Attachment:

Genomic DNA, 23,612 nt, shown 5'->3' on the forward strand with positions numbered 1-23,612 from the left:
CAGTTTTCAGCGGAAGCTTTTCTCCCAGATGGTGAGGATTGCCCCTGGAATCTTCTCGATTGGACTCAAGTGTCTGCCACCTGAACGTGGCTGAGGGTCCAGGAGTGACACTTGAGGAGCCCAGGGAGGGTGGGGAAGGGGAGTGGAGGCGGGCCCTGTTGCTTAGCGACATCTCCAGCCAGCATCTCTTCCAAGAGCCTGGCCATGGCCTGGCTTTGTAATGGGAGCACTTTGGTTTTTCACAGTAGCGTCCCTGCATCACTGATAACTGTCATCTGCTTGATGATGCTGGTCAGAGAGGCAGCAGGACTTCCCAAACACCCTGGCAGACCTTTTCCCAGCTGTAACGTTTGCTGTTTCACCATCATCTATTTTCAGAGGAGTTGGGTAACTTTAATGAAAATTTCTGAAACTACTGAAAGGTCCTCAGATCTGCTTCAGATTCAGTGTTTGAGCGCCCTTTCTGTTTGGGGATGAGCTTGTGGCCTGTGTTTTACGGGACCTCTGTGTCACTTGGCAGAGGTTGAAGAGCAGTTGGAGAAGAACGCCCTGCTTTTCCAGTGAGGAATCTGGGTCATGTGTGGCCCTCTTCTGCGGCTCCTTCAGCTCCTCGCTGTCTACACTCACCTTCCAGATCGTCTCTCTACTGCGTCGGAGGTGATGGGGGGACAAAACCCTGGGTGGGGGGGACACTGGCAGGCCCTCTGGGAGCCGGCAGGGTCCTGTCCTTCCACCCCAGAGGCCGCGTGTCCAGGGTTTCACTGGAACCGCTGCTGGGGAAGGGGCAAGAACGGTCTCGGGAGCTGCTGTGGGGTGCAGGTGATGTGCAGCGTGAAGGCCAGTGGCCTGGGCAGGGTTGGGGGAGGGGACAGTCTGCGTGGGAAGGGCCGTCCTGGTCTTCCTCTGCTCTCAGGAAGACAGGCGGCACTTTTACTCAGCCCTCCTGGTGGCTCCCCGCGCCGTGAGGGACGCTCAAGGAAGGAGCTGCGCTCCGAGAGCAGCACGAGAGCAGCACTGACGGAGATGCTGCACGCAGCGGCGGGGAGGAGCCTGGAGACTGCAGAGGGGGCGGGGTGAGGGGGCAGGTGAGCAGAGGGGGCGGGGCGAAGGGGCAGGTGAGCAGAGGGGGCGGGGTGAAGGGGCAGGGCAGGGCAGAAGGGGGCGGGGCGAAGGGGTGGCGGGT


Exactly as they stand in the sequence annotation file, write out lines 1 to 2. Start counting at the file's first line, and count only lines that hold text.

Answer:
Genomic DNA, 23,612 nt, shown 5'->3' on the forward strand with positions numbered 1-23,612 from the left:
CAGTTTTCAGCGGAAGCTTTTCTCCCAGATGGTGAGGATTGCCCCTGGAATCTTCTCGATTGGACTCAAGTGTCTGCCACCTGAACGTGGCTGAGGGTCCAGGAGTGACACTTGAGGAGCCCAGGGAGGGTGGGGAAGGGGAGTGGAGGCGGGCCCTGTTGCTTAGCGACATCTCCAGCCAGCATCTCTTCCAAGAGCCTGGCCATGGCCTGGCTTTGTAATGGGAGCACTTTGGTTTTTCACAGTAGCGTCCCTGCATCACTGATAACTGTCATCTGCTTGATGATGCTGGTCAGAGAGGCAGCAGGACTTCCCAAACACCCTGGCAGACCTTTTCCCAGCTGTAACGTTTGCTGTTTCACCATCATCTATTTTCAGAGGAGTTGGGTAACTTTAATGAAAATTTCTGAAACTACTGAAAGGTCCTCAGATCTGCTTCAGATTCAGTGTTTGAGCGCCCTTTCTGTTTGGGGATGAGCTTGTGGCCTGTGTTTTACGGGACCTCTGTGTCACTTGGCAGAGGTTGAAGAGCAGTTGGAGAAGAACGCCCTGCTTTTCCAGTGAGGAATCTGGGTCATGTGTGGCCCTCTTCTGCGGCTCCTTCAGCTCCTCGCTGTCTACACTCACCTTCCAGATCGTCTCTCTACTGCGTCGGAGGTGATGGGGGGACAAAACCCTGGGTGGGGGGGACACTGGCAGGCCCTCTGGGAGCCGGCAGGGTCCTGTCCTTCCACCCCAGAGGCCGCGTGTCCAGGGTTTCACTGGAACCGCTGCTGGGGAAGGGGCAAGAACGGTCTCGGGAGCTGCTGTGGGGTGCAGGTGATGTGCAGCGTGAAGGCCAGTGGCCTGGGCAGGGTTGGGGGAGGGGACAGTCTGCGTGGGAAGGGCCGTCCTGGTCTTCCTCTGCTCTCAGGAAGACAGGCGGCACTTTTACTCAGCCCTCCTGGTGGCTCCCCGCGCCGTGAGGGACGCTCAAGGAAGGAGCTGCGCTCCGAGAGCAGCACGAGAGCAGCACTGACGGAGATGCTGCACGCAGCGGCGGGGAGGAGCCTGGAGACTGCAGAGGGGGCGGGGTGAGGGGGCAGGTGAGCAGAGGGGGCGGGGCGAAGGGGCAGGTGAGCAGAGGGGGCGGGGTGAAGGGGCAGGGCAGGGCAGAAGGGGGCGGGGCGAAGGGGTGGCGGGT